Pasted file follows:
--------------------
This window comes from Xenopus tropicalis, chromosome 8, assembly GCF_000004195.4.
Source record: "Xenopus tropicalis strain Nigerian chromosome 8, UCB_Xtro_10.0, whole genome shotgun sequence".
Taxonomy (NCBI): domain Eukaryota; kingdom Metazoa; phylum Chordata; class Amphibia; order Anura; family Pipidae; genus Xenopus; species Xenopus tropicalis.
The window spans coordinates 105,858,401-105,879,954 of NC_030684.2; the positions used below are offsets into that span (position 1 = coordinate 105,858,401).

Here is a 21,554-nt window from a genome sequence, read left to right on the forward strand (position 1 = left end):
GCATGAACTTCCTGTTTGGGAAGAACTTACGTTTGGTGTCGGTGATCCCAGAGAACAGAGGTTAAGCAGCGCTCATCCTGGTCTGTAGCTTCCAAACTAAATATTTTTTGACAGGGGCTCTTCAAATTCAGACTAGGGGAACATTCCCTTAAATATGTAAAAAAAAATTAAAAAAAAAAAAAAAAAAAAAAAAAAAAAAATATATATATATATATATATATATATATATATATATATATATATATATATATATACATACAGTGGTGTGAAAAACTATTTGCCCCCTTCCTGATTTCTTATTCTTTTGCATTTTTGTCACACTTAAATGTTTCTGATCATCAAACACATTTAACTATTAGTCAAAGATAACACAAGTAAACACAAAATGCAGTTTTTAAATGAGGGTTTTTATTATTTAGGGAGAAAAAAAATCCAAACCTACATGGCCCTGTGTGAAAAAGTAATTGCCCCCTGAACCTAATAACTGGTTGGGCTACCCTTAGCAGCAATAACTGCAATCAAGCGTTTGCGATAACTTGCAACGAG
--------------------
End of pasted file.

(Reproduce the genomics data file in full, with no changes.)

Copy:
This window comes from Xenopus tropicalis, chromosome 8, assembly GCF_000004195.4.
Source record: "Xenopus tropicalis strain Nigerian chromosome 8, UCB_Xtro_10.0, whole genome shotgun sequence".
Taxonomy (NCBI): domain Eukaryota; kingdom Metazoa; phylum Chordata; class Amphibia; order Anura; family Pipidae; genus Xenopus; species Xenopus tropicalis.
The window spans coordinates 105,858,401-105,879,954 of NC_030684.2; the positions used below are offsets into that span (position 1 = coordinate 105,858,401).

Here is a 21,554-nt window from a genome sequence, read left to right on the forward strand (position 1 = left end):
GCATGAACTTCCTGTTTGGGAAGAACTTACGTTTGGTGTCGGTGATCCCAGAGAACAGAGGTTAAGCAGCGCTCATCCTGGTCTGTAGCTTCCAAACTAAATATTTTTTGACAGGGGCTCTTCAAATTCAGACTAGGGGAACATTCCCTTAAATATGTAAAAAAAAATTAAAAAAAAAAAAAAAAAAAAAAAAAAAAAAATATATATATATATATATATATATATATATATATATATATATATATATATATATACATACAGTGGTGTGAAAAACTATTTGCCCCCTTCCTGATTTCTTATTCTTTTGCATTTTTGTCACACTTAAATGTTTCTGATCATCAAACACATTTAACTATTAGTCAAAGATAACACAAGTAAACACAAAATGCAGTTTTTAAATGAGGGTTTTTATTATTTAGGGAGAAAAAAAATCCAAACCTACATGGCCCTGTGTGAAAAAGTAATTGCCCCCTGAACCTAATAACTGGTTGGGCTACCCTTAGCAGCAATAACTGCAATCAAGCGTTTGCGATAACTTGCAACGAG